On Saturday, July 7, Serena Williams will likely win her fifth Wimbledon singles title, tying her with sister Venus Williams' Wimbledon total. The two sisters have met in eight Grand Slam finals, with Serena winning six times. The odds are definitely in Serena's favor to win her 14th Grand Slam title, which would rank her fourth all-time in the Open Era in women's singles behind Steffi Graf with 22 and Chris Evert and Martina Navratilova who have 18 titles each.
The oddsmakers at The Championship had Serena at the beginning of the tournament based on stages of elimination: to win at (11/10), to the Finals (4), and to get to the Semi Finals (11/8).
Serena Williams' early round matches at Wimbledon were full of errors, fantastic serving (92% compared to Pete Sampras in his prime who had 90%), and her grinding out three-set wins. The first week of the fortnight Serena played okay relying upon her tenacity, hunger, fight, and serving which got her through. She Williams, the #6 seed, beat Petra Kvitova, the No. 2 seed and defending Wimbledon champ, in the quarterfinals, 6-3, 7-5. In this match, Williams began to find all of her weapons, such as her speed, tracking, alertness, and consistency off the ground. She looked liked she could go all of the way and raise the Venus Rosewater Dish on Saturday.
After defeating Victoria Azarenka from Belarus, the No. 2 seed, 6-3, 7-6 (6) in the semi-finals where she anticipated and tracked the ball well, it would be a sucker's bet to bet against Serena. Even, though she admittedly 'got nervous' Williams gritted it out. One such example and key turning point was at 15-40 in the second set with the set score knotted up at 1-1. Williams cranked out a crosscourt forehand winner after holding serve in a game where Azarenka returned two first serves for winners. Then, there was the following rally at 3-3, 30-30 of 22 strokes.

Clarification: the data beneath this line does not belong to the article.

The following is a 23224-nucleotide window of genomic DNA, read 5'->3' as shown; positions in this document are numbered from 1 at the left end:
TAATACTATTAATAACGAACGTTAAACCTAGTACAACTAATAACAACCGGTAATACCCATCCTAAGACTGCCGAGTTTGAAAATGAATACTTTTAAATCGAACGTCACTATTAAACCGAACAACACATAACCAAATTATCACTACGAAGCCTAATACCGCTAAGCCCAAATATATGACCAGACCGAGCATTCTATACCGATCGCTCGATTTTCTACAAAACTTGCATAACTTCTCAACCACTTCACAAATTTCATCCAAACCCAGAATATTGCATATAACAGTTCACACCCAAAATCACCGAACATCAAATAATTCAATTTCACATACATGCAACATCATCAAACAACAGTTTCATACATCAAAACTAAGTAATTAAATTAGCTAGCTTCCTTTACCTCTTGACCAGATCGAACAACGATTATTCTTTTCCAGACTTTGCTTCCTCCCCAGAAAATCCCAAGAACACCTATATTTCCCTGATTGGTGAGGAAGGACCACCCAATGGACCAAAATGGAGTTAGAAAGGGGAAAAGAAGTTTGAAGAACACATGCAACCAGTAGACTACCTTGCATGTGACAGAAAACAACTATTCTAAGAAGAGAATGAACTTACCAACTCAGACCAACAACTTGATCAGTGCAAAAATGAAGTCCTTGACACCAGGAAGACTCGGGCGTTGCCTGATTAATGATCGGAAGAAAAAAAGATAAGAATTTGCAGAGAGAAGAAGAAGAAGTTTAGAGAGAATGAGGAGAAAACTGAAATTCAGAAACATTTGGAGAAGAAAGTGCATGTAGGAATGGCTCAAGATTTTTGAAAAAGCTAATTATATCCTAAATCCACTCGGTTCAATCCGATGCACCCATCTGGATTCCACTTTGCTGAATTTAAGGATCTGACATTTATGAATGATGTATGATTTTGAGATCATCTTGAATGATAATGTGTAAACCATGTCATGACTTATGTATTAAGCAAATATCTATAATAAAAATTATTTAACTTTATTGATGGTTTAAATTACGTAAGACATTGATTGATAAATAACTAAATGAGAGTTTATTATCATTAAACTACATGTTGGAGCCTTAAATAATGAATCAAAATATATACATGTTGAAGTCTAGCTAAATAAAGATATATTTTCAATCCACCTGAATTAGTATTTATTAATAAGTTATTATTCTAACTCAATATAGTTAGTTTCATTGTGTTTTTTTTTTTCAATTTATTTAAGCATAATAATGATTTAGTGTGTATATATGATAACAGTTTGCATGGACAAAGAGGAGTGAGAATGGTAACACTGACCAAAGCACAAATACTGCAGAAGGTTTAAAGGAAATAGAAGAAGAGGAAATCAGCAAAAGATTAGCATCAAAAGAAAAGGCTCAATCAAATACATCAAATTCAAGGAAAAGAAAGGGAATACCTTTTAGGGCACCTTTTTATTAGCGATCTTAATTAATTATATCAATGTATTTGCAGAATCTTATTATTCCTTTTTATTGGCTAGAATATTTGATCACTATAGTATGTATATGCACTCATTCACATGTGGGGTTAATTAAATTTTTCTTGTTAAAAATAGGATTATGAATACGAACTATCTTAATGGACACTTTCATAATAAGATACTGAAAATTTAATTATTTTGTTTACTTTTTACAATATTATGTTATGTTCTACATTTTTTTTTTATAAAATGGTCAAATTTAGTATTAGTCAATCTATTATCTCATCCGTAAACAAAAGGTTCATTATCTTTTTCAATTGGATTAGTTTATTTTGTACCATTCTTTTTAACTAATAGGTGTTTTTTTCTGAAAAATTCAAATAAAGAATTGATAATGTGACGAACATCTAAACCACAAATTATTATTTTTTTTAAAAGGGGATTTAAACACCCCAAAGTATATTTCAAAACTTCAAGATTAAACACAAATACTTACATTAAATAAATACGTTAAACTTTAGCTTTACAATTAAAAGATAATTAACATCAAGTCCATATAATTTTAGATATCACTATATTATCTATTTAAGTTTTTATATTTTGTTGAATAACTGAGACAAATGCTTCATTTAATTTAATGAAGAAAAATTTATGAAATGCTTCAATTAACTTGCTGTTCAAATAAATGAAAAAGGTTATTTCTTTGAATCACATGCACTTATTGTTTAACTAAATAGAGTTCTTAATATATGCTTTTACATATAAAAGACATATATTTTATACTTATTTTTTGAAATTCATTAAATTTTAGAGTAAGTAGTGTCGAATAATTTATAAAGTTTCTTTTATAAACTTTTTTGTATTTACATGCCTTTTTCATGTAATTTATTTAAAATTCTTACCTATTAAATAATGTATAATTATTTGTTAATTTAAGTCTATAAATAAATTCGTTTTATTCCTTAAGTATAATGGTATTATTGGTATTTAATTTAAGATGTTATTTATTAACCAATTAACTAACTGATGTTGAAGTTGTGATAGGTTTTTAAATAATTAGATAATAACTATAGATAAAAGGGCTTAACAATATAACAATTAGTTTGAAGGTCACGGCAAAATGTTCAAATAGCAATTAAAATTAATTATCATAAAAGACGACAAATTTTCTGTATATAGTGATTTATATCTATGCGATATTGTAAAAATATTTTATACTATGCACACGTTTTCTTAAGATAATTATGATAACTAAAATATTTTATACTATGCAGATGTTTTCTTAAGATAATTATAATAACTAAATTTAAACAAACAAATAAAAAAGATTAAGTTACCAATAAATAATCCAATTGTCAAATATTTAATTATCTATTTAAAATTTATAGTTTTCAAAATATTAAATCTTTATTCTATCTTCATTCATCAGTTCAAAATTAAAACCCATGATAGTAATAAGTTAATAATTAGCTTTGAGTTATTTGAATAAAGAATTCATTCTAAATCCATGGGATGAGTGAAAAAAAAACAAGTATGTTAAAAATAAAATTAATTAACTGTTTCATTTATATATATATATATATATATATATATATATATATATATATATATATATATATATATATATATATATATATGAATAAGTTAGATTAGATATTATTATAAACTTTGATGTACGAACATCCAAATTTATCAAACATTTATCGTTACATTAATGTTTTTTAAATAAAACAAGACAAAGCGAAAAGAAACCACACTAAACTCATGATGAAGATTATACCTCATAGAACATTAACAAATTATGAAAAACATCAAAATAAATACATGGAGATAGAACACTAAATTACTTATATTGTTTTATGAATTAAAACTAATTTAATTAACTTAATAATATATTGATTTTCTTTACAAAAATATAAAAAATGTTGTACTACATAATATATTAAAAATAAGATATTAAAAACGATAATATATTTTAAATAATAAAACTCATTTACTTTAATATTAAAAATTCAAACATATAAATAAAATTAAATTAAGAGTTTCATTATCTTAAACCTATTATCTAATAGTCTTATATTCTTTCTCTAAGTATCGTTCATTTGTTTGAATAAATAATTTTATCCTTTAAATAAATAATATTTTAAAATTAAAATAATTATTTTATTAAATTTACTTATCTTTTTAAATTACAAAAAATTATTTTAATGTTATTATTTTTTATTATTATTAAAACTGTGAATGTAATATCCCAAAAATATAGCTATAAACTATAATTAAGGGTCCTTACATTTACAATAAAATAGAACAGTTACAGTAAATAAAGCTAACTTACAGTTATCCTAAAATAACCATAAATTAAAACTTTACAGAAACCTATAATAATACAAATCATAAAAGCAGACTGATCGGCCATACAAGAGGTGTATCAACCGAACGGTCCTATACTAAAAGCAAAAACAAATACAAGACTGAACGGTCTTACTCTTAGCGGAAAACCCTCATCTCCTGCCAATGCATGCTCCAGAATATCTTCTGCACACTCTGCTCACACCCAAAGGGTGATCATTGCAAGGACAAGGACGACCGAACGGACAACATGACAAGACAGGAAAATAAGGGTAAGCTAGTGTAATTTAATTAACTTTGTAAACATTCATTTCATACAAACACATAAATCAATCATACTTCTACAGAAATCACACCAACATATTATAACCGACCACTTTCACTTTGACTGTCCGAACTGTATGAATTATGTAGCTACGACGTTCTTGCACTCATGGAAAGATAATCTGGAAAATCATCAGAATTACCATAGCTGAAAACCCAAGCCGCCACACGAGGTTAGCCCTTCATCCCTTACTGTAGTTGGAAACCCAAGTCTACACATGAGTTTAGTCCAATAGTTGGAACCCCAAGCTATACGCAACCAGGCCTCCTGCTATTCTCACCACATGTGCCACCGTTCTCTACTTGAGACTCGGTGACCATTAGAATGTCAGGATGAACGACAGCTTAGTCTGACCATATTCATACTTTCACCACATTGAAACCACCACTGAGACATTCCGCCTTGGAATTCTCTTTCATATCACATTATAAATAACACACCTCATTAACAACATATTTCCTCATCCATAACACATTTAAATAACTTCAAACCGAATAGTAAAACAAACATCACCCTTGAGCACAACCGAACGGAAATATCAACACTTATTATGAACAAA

With the way Serena has been moving and serving, including a career best 24 aces in her semi match it is fair to assume that she should beat Agnieszka Radwanska of Poland, the third seed in her first Grand Slam final. Radwanska defeated Angelique Kerber, of Germany the eighth seed, by 6-3, 6-4 in her semi-final match earning her the right to face Williams in the final. Serena is 2-0 lifetime against Radwanska, although their last match was in 2008 in the Wimbledon quarters.
Since winning the 2010 Wimbledon, Serena cut her foot in a restaurant after her celebration, which cloted before spreading and threatened her life. Next there were various other injuries including a hematoma and a pulmonary embolism in 2011. All of these setbacks nearly pushed one of the most tenacious competitor's that I have ever known out of tennis, a game that she loves.
After suffering her worst loss in her career in the first round of the French Open, Williams felt an urgency that woke her to continue her greatness. These same attributes continued into the following rounds at Wimbledon. An angry Serena Williams is a powerful force in women's tennis. That is exactly what has happened and will propel her towards earn her fifth Wimbledon singles title and her 28th Grand Slam title on Saturday.